Consistent with this interpretation, researchers have also found that reminders of death increase our desire for fame and for children, both of which are commonly associated with symbolic immortality. It turns out that we do want to be immortalised through our work and our DNA.

Thinking about death makes us dream of being famous.
Andrea Raffin

When asked, we do not seem, perhaps not even to ourselves, to fear death. Nor would we guess that thinking about death has such widespread effects on our social attitudes. But there are limits to our introspective powers. We are notoriously bad at predicting how we will feel or behave in some future scenario, and we are similarly bad at working out why we feel the way we do, or even why we have behaved a certain way. So, whether we realise it or not, it seems that to bring death to the surface of our minds is to open Pandora’s box.

So what should we make of these new efforts to demystify death and dying through conversation? It is hard to say. Increasing death’s profile in our imaginations, private and public, might make us all more punitive and prejudiced, as the research found. But then perhaps we get these negative effects precisely because we are unaccustomed to thinking and talking about death.

In exposure therapy, carefully exposing patients to the source of their anxiety – an object, an animal, or even a memory – reduces their fear. In the same way, perhaps this most recent taboo-breaking trend will inoculate us psychologically, and make us more robust in the face of death.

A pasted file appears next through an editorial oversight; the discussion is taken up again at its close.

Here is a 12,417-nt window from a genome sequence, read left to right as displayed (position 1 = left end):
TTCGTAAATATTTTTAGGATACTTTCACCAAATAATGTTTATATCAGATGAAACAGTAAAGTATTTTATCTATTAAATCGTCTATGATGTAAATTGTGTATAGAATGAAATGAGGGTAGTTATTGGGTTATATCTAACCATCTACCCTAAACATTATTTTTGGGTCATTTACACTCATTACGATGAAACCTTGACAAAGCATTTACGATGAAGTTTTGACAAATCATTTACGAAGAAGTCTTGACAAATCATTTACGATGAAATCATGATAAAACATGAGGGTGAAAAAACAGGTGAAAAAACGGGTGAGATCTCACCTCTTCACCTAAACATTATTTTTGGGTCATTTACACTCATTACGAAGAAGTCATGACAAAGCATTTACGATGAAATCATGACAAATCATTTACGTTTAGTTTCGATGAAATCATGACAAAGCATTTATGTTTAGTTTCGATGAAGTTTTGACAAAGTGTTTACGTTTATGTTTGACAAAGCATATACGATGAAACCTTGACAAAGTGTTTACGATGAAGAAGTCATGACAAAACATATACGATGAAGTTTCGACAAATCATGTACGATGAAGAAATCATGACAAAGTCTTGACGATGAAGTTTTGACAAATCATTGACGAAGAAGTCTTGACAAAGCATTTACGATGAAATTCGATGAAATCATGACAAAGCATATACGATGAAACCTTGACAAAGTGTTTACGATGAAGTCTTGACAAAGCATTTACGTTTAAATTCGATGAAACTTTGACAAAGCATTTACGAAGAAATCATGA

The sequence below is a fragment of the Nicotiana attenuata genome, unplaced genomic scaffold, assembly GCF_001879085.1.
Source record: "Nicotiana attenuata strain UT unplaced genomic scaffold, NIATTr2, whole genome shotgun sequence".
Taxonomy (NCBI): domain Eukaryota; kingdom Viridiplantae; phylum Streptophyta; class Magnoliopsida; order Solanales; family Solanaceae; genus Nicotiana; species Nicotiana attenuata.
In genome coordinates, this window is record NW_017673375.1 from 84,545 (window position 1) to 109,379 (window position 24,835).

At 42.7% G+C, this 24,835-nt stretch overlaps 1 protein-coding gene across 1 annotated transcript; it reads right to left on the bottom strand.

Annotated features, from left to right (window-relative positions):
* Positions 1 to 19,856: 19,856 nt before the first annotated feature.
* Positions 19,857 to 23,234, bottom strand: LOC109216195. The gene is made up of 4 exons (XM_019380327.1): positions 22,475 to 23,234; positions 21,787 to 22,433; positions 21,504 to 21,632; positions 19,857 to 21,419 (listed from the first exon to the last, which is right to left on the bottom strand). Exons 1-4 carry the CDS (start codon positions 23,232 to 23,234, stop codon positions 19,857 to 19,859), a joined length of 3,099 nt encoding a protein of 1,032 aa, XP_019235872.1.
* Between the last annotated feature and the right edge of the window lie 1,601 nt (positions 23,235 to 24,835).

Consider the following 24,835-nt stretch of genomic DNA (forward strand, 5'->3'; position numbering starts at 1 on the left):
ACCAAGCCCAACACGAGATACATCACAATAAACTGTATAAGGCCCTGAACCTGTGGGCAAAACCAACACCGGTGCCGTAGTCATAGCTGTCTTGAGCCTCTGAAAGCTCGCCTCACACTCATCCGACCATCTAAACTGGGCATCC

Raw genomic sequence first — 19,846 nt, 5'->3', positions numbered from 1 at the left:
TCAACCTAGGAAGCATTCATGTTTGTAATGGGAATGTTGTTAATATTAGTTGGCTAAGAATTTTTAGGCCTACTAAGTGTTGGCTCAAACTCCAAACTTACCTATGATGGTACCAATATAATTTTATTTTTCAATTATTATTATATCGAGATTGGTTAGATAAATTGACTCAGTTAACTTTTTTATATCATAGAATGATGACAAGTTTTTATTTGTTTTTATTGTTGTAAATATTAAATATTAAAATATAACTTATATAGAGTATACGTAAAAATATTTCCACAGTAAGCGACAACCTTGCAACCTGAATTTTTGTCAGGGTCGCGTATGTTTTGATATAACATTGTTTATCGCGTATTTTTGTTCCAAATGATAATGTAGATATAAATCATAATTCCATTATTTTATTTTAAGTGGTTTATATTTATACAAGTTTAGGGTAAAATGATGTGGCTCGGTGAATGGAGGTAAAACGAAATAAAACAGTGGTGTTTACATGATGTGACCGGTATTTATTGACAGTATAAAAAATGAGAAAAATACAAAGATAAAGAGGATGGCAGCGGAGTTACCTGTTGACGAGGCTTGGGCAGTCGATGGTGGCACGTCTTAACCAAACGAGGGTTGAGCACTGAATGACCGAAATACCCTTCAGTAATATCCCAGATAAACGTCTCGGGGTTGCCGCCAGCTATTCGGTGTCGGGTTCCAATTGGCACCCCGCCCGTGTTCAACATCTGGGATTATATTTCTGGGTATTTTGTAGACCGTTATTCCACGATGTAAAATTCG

The Conversation

Jonathan Jong, Research Fellow, Coventry University

This article was originally published on The Conversation. Read the original article.

Elsewhere in the Palliverse – Halloween edition

photo by David Mao itsdavoToday (in some parts of the world) it’s Halloween or, as Caitlin Doughty (@TheGoodDeath) calls it, “Culturally Sanctioned Morbidity Appreciation Day.” Please enjoy these links, which have nothing to do with Halloween but may have something to do with palliative care.

Is death taboo? The Groundswell Project conducted a quick survey. The results may surprise you. (The Groundswell Project)

Health researcher on a mission to get Indigenous men talking about prostate cancer and sexual health (ABC News)

“It’s about starting a conversation…[Doctors need to] throw in a phrase like how you going, how’s the old boy, is he getting up, is he getting the job done?”

“…I find men want to talk about it, but someone has to start the conversation with them.”

The silver tsunami is actually silver-brown. How does end-of-life care differ for minorities? asks geriatrician and palliative care doctor VJ Periyakoil (@palliator) in the Washington Post.

Pulitzer prize-winner Tina Rosenberg visits La Crosse, Wisconsin, home of the Respecting Choices program, where 96% of adults reportedly participate in advance care planning discussions. (Talking Early About How Life Should End, New York Times).

And now, a video about advance care planning!

Going to work, writing letters for the future and speaking your mind: Day-to-day living when you know you’re dying (Independent, UK)